You did what you could Matt Smith. Sam Riley you umm brooded a lot...

You did what you could Matt Smith. Sam Riley. you. um, brooded a lot…

The other secret problem with this movie is that even though Pride and Prejudice is a really good book, it just barely pulls everything off. So much of the book’s plot only works because of Jane Austin’s deft straddling of the line between proper character development and plot movement. There is a lot of subtle work in this book, and once you start to change anything, that triggers a chain reaction that can be disastrous. The movie did its best to streamline things to keep things moving, but everything the film cut made things more and more awkward and forced. Elizabeth falls in love with Darcy after a letter, and no longer has many of the beats in either book that gave her the time to properly express these feelings. This is not a story that can be rushed, and the fact that it is here is disastrous.

That doesn’t mean changes can’t be made for the better. For example, this movie, much like the webseries The Lizzie Bennet Diaries, fixes the the fact that Austen (and by extension Smith) throw Lydia under the bus. That’s an improvement. But this is not a book that can be messed with too much if you still expect the story to work. Smith understood that, and changed only what he absolutely had to in order to make the joke work, but the film cuts too many corners to try and cram everything in, and that leaves it feeling soulless, rushed, and bad. I would like to say the movie knew this as well, but the sequel set up in the mid-credits says otherwise, which is just sad.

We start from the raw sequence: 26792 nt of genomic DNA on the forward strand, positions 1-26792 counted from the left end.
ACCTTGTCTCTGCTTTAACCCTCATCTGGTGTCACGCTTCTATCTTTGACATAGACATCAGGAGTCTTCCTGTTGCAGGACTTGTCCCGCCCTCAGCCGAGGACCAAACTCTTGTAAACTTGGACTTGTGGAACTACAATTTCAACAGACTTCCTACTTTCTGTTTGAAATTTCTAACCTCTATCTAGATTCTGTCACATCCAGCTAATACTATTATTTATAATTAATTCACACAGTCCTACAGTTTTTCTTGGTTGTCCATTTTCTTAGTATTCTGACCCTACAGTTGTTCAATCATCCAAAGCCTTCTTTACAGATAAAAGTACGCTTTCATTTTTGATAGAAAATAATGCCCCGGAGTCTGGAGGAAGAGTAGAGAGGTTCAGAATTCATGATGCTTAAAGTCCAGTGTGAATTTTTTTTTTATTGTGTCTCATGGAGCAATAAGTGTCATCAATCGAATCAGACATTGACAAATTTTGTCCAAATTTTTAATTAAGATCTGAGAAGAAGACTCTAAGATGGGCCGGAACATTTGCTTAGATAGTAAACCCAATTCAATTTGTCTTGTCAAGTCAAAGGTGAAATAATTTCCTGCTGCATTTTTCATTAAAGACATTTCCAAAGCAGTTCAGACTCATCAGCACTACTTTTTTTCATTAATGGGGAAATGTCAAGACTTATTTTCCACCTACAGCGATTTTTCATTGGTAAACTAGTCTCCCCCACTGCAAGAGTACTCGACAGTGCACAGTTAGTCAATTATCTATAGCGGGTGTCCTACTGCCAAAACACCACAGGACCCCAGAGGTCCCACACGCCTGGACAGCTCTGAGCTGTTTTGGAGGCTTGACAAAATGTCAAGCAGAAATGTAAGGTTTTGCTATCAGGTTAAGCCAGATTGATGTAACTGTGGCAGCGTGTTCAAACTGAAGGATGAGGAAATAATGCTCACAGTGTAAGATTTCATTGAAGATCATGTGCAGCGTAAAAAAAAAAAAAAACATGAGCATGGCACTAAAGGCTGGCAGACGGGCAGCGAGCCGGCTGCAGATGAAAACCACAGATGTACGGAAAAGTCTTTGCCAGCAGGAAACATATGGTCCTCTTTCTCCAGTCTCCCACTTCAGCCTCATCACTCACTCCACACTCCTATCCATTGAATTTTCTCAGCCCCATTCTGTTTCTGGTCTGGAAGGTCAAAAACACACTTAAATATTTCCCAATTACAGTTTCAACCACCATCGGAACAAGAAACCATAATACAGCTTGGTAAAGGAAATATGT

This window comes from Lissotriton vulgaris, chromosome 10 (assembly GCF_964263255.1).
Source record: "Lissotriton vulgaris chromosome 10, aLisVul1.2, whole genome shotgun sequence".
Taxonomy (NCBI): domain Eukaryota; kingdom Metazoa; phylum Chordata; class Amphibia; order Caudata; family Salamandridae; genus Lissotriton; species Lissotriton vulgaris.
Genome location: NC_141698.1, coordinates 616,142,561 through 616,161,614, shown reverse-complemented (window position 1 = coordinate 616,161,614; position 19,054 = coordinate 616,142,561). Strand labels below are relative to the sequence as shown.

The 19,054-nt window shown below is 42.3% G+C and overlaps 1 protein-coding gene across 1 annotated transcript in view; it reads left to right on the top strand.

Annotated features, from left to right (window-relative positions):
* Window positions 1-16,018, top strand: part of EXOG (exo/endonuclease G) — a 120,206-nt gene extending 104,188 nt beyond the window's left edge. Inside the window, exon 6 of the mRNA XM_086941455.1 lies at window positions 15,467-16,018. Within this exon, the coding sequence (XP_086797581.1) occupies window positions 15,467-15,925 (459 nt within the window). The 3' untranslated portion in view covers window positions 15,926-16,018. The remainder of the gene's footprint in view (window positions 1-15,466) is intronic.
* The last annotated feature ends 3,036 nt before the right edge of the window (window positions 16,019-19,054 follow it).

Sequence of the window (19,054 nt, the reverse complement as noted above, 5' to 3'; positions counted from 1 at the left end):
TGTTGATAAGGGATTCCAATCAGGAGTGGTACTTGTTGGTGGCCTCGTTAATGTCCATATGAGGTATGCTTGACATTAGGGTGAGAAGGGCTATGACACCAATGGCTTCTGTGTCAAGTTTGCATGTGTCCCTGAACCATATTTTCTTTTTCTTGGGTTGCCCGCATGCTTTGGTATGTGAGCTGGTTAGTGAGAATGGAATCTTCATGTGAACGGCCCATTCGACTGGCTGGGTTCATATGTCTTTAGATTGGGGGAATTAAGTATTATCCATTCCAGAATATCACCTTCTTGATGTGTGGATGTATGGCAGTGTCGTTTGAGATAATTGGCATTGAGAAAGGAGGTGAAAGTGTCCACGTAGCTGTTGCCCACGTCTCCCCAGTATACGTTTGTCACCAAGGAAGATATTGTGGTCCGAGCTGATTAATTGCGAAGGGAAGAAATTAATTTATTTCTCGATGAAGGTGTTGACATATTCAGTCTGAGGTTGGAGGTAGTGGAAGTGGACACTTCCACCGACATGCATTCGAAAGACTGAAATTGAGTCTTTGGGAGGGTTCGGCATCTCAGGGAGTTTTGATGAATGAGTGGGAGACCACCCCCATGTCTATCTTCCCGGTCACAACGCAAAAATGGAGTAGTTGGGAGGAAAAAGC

Would I recommend it to others?

Not really. Not even as a movie to watch while drunk. It just isn’t very entertaining. But maybe if you really love Matt Smith, there is just enough there to watch.

How would I rate it?

This film is a mess of failed ambition that showcases the problems that result when a movie gets stuck in development hell. Still, there are moments of glory, and the fact that this film even exists at all is a minor miracle, so on the handy Anticipation Meter it receives 3.5 knives in corsets out of 10. There is not much to really be that excited about with this film, and while I guess I am glad it exists, it could have been so much better, and that just left me feeling sad.

For an actual rating: This movie is bad, and not much of any of it works, other than Matt Smith and one great fight scene. Still, those combined with the glimpses of how good the Bennet sisters could have been stops the film from hitting absolute rock bottom, so it gets 1.5 stars out of 4. Ultimately Pride and Prejudice and Zombies continues the grand tradition of Dumpuary, as Screen Gems basically threw this film to the slaughter because they knew it was going to fail.

That’s it for this edition of The Anticipated. This film proved to be a disappointment, but hopefully the next one, Laika’s Kubo and The Two Strings, will not. Laika really let me down with its last film, The Boxtrolls, but I have high hopes for Kubo, which looks to be a real winner with some of the most amazing animation I have ever seen.

-David Robertson